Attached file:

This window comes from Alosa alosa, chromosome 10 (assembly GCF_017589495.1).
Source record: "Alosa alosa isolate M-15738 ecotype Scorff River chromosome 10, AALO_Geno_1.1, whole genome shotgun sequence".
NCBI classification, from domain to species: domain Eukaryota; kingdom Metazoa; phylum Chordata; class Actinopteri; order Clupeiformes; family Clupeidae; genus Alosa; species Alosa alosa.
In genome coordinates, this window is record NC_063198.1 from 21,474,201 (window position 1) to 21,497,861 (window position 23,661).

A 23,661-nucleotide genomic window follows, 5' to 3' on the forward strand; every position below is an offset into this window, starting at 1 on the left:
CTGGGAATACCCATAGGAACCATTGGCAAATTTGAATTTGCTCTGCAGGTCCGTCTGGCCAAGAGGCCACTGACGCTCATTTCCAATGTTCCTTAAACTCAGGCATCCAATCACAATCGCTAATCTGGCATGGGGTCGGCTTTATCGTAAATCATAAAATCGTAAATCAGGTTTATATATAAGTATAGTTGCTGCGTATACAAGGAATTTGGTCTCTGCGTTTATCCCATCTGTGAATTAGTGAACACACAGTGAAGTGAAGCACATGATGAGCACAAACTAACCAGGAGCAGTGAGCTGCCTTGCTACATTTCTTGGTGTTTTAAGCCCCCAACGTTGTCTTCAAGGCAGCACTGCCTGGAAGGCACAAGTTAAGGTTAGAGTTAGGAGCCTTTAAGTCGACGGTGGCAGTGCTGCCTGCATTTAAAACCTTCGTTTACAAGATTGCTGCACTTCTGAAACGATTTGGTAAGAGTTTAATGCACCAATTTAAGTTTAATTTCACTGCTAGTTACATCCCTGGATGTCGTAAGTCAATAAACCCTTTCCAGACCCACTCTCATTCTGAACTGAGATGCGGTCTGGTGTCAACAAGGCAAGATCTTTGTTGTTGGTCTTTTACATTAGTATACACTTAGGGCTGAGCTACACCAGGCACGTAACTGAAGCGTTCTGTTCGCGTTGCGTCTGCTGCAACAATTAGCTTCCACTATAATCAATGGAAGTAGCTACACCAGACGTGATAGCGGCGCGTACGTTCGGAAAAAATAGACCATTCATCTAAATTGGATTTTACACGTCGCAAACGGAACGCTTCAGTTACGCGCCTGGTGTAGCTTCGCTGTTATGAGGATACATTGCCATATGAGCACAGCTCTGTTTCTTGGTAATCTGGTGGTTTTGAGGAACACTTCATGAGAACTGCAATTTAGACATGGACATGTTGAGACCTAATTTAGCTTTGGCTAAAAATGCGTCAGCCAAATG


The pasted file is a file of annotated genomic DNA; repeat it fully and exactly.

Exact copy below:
This window comes from Alosa alosa, chromosome 10 (assembly GCF_017589495.1).
Source record: "Alosa alosa isolate M-15738 ecotype Scorff River chromosome 10, AALO_Geno_1.1, whole genome shotgun sequence".
NCBI classification, from domain to species: domain Eukaryota; kingdom Metazoa; phylum Chordata; class Actinopteri; order Clupeiformes; family Clupeidae; genus Alosa; species Alosa alosa.
In genome coordinates, this window is record NC_063198.1 from 21,474,201 (window position 1) to 21,497,861 (window position 23,661).

A 23,661-nucleotide genomic window follows, 5' to 3' on the forward strand; every position below is an offset into this window, starting at 1 on the left:
CTGGGAATACCCATAGGAACCATTGGCAAATTTGAATTTGCTCTGCAGGTCCGTCTGGCCAAGAGGCCACTGACGCTCATTTCCAATGTTCCTTAAACTCAGGCATCCAATCACAATCGCTAATCTGGCATGGGGTCGGCTTTATCGTAAATCATAAAATCGTAAATCAGGTTTATATATAAGTATAGTTGCTGCGTATACAAGGAATTTGGTCTCTGCGTTTATCCCATCTGTGAATTAGTGAACACACAGTGAAGTGAAGCACATGATGAGCACAAACTAACCAGGAGCAGTGAGCTGCCTTGCTACATTTCTTGGTGTTTTAAGCCCCCAACGTTGTCTTCAAGGCAGCACTGCCTGGAAGGCACAAGTTAAGGTTAGAGTTAGGAGCCTTTAAGTCGACGGTGGCAGTGCTGCCTGCATTTAAAACCTTCGTTTACAAGATTGCTGCACTTCTGAAACGATTTGGTAAGAGTTTAATGCACCAATTTAAGTTTAATTTCACTGCTAGTTACATCCCTGGATGTCGTAAGTCAATAAACCCTTTCCAGACCCACTCTCATTCTGAACTGAGATGCGGTCTGGTGTCAACAAGGCAAGATCTTTGTTGTTGGTCTTTTACATTAGTATACACTTAGGGCTGAGCTACACCAGGCACGTAACTGAAGCGTTCTGTTCGCGTTGCGTCTGCTGCAACAATTAGCTTCCACTATAATCAATGGAAGTAGCTACACCAGACGTGATAGCGGCGCGTACGTTCGGAAAAAATAGACCATTCATCTAAATTGGATTTTACACGTCGCAAACGGAACGCTTCAGTTACGCGCCTGGTGTAGCTTCGCTGTTATGAGGATACATTGCCATATGAGCACAGCTCTGTTTCTTGGTAATCTGGTGGTTTTGAGGAACACTTCATGAGAACTGCAATTTAGACATGGACATGTTGAGACCTAATTTAGCTTTGGCTAAAAATGCGTCAGCCAAATG